Excellent opportunities for professionals
From planning, construction, maintenance, preservation and restoration, surveyors have an integral role to play in the different aspects of the environment. With the land and building surveying profession closely linked to Hong Kong's property market, the industry has felt the pinch from the global economic downturn, but not as heavily as other industries.
However, according to an industry expert, the surveying profession is proving to be more resilient than expected.
'Of course we have noticed the impact caused by the financial crisis but, overall, the industry is in fairly good shape,' said Francis Leung Lap-ki, president of the Hong Kong Institute of Surveyors (HKIS), a multidisciplinary institute with expertise in general practice, building surveying, land surveying, property and facility management, planning development and quantity surveying. The Institute has about 7,000 members including students.
Mr Leung said, while surveying companies had been affected by the construction slowdown in Dubai and Macau, there were continuing construction projects and property transactions in Hong Kong that were keeping many members busy. He also expected government-initiated infrastructure projects, and the administration's drive to improve neglected and dilapidated properties, to sustain demand for surveyors.
According to Zhou Yong, vice- chairman and chief executive of China State Construction International Holdings, the strong market demand for quantity surveyors is because construction companies, consultants and subcontractors need quantity surveyors to assist in tendering, provision payment and valuation.
Mr Leung said: 'We have a wide range of projects in Hong Kong that require the expertise of qualified professional surveyors.
'The nature of the work may range from the design of large, multimillion-dollar structures to modest adaptations and repairs, to property sales and licensing requirements in bars and restaurants.'
Sometimes the job includes working with buildings of architectural or historical importance.
Surveyors are also required to ensure projects are completed on time and within budget, and to prepare scheme designs with costing, programmes for completion of projects and specification of works.
Mr Leung said the majority of work was centred around general practice surveying, which involved the management, valuation, buying, selling and development of land and property.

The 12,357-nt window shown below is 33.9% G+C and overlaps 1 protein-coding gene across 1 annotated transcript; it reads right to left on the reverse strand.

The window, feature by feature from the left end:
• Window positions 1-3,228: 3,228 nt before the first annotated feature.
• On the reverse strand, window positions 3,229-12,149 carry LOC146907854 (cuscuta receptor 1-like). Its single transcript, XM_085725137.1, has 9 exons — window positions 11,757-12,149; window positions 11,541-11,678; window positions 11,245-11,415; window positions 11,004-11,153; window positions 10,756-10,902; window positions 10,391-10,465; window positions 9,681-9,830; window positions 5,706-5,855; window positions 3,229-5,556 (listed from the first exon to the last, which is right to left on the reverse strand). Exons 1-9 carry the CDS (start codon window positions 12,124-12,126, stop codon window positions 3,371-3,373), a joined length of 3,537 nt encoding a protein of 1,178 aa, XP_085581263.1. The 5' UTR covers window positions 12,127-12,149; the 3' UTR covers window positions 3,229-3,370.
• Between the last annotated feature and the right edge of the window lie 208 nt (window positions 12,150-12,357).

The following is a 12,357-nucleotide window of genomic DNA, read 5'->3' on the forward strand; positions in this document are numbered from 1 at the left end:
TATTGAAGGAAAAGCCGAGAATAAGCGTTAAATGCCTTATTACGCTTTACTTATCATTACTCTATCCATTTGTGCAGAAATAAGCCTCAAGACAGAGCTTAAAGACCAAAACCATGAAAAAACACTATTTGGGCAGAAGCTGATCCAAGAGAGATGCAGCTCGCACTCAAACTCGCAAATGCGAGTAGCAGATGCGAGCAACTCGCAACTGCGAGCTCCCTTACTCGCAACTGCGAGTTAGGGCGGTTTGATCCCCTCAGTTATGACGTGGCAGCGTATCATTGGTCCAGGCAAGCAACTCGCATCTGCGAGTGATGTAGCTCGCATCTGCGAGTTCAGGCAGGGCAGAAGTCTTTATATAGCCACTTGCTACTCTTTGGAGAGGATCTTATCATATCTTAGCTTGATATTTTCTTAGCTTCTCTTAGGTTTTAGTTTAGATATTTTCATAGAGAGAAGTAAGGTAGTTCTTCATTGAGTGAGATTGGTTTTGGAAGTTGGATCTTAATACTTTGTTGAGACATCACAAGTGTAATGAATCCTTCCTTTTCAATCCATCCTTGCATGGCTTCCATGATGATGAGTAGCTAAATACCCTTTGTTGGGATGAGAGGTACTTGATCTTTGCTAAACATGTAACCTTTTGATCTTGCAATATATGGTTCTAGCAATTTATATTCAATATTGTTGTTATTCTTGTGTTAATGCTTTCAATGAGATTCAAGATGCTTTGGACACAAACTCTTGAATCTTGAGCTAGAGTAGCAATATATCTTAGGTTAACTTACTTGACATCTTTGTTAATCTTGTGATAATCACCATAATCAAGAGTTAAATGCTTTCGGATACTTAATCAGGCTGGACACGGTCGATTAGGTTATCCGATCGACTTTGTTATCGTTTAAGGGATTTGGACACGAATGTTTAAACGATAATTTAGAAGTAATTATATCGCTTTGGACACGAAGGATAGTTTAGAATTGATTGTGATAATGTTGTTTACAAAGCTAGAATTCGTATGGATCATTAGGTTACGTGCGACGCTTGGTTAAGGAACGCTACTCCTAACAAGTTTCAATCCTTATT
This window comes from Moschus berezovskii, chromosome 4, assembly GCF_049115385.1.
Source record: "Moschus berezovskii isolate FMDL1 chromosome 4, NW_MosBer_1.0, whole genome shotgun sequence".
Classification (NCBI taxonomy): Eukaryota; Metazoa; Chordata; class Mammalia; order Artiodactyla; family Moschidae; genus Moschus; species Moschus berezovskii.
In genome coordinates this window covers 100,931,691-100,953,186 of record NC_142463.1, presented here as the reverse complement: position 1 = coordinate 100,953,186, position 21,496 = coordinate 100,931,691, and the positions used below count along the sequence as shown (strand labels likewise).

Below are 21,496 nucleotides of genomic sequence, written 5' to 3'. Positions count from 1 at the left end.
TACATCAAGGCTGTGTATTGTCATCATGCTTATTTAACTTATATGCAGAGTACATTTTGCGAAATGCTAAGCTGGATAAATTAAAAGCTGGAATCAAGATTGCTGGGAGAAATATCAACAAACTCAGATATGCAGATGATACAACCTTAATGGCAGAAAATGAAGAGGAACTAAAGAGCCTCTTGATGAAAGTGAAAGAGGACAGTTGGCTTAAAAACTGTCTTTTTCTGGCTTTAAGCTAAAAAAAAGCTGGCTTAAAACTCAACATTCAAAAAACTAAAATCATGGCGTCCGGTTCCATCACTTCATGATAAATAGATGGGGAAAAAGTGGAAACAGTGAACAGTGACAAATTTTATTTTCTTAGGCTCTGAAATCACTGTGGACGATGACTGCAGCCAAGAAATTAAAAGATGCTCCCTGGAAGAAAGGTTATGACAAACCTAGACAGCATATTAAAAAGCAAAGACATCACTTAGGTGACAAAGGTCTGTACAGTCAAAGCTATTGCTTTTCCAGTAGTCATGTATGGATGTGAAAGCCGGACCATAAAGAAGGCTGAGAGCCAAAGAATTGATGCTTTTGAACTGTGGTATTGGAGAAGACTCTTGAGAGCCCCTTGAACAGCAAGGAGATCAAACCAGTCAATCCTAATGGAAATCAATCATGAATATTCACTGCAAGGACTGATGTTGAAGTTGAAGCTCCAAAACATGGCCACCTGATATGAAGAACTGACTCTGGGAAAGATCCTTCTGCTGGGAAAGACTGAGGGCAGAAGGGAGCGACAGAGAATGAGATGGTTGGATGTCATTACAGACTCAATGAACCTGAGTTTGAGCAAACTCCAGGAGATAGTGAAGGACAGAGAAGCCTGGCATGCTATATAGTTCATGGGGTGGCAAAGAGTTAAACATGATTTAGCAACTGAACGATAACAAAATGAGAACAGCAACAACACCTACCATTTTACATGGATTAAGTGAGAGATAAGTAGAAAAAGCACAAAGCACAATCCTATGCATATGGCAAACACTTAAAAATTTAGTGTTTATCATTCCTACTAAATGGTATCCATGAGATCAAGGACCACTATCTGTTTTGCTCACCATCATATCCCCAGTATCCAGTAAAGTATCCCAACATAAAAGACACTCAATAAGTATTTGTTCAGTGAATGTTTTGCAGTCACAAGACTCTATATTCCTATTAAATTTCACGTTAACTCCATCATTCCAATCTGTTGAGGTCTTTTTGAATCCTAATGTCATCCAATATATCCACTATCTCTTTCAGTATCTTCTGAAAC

Mr Zhou said demand for quantity surveyors would remain high at China State Construction, with new construction and infrastructure projects in Hong Kong, the mainland and the Middle East slated to start.
'We are now recruiting construction staff in Hong Kong, especially contract managers and quantity surveyors, at all levels to join our operation in the United Arab Emirates,' Mr Zhou said.
The company employs about 300 quantity surveyors who are mainly responsible for cost management, consolidating bulk-subcontracting materials, salary calculation and auditing for subcontractors, and valuation of construction projects.
To become a qualified surveyor usually requires acquiring a bachelor's degree in a surveying discipline. These are offered by the University of Hong Kong, City University and Polytechnic University.
This is followed by at least two years of supervised work with a recognised surveying company before sitting the professional assessment competency test and interview by the HKIS.
In addition to looking after members' professional development needs and promoting best practices, the HKIS requires members to complete 60 hours of a recognised professional training programme. Mr Leung said: 'We are committed to lifting the professional benchmark of our profession and expanding awareness of the wide choice of career opportunities.'
According to Robin Howes, managing director at Kenward Consulting, in addition to qualifications and professional skills, the most important attribute required to build a successful career in surveying is a passion for the built environment.
'It is also vitally important surveyors keep up to date with relevant planning laws and building regulations. They should also be aware of environmental requirements and sustainable building initiatives,' he said.
Employment prospects for surveyors are excellent in Hong Kong, with many companies offering staff good career advancement opportunities.
Mr Zhou said: 'We provide a clear career path based on continuous professional development. Experienced staff and those with the necessary skill levels are often promoted to contract manager or senior contract manager where they focus on business and contract management.'